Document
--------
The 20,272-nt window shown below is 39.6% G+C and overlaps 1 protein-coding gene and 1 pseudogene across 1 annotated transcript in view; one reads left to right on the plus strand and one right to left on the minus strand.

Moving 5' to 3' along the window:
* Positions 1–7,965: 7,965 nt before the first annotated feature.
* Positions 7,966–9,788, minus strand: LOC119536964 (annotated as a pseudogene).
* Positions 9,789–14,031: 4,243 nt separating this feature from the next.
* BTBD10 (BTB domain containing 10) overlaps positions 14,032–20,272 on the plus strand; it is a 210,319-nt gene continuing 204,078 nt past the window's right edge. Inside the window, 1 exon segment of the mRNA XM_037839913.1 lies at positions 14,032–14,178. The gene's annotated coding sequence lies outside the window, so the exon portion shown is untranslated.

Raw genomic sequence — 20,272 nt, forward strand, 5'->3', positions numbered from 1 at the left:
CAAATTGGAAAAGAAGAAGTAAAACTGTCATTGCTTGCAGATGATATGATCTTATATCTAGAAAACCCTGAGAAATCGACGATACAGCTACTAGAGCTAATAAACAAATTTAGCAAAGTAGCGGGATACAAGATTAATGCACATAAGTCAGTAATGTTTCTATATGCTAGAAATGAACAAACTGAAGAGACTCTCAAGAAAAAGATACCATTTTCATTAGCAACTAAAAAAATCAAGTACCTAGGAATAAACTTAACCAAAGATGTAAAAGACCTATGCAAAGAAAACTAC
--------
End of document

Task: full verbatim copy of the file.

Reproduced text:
The 20,272-nt window shown below is 39.6% G+C and overlaps 1 protein-coding gene and 1 pseudogene across 1 annotated transcript in view; one reads left to right on the plus strand and one right to left on the minus strand.

Moving 5' to 3' along the window:
* Positions 1–7,965: 7,965 nt before the first annotated feature.
* Positions 7,966–9,788, minus strand: LOC119536964 (annotated as a pseudogene).
* Positions 9,789–14,031: 4,243 nt separating this feature from the next.
* BTBD10 (BTB domain containing 10) overlaps positions 14,032–20,272 on the plus strand; it is a 210,319-nt gene continuing 204,078 nt past the window's right edge. Inside the window, 1 exon segment of the mRNA XM_037839913.1 lies at positions 14,032–14,178. The gene's annotated coding sequence lies outside the window, so the exon portion shown is untranslated.

Raw genomic sequence — 20,272 nt, forward strand, 5'->3', positions numbered from 1 at the left:
CAAATTGGAAAAGAAGAAGTAAAACTGTCATTGCTTGCAGATGATATGATCTTATATCTAGAAAACCCTGAGAAATCGACGATACAGCTACTAGAGCTAATAAACAAATTTAGCAAAGTAGCGGGATACAAGATTAATGCACATAAGTCAGTAATGTTTCTATATGCTAGAAATGAACAAACTGAAGAGACTCTCAAGAAAAAGATACCATTTTCATTAGCAACTAAAAAAATCAAGTACCTAGGAATAAACTTAACCAAAGATGTAAAAGACCTATGCAAAGAAAACTAC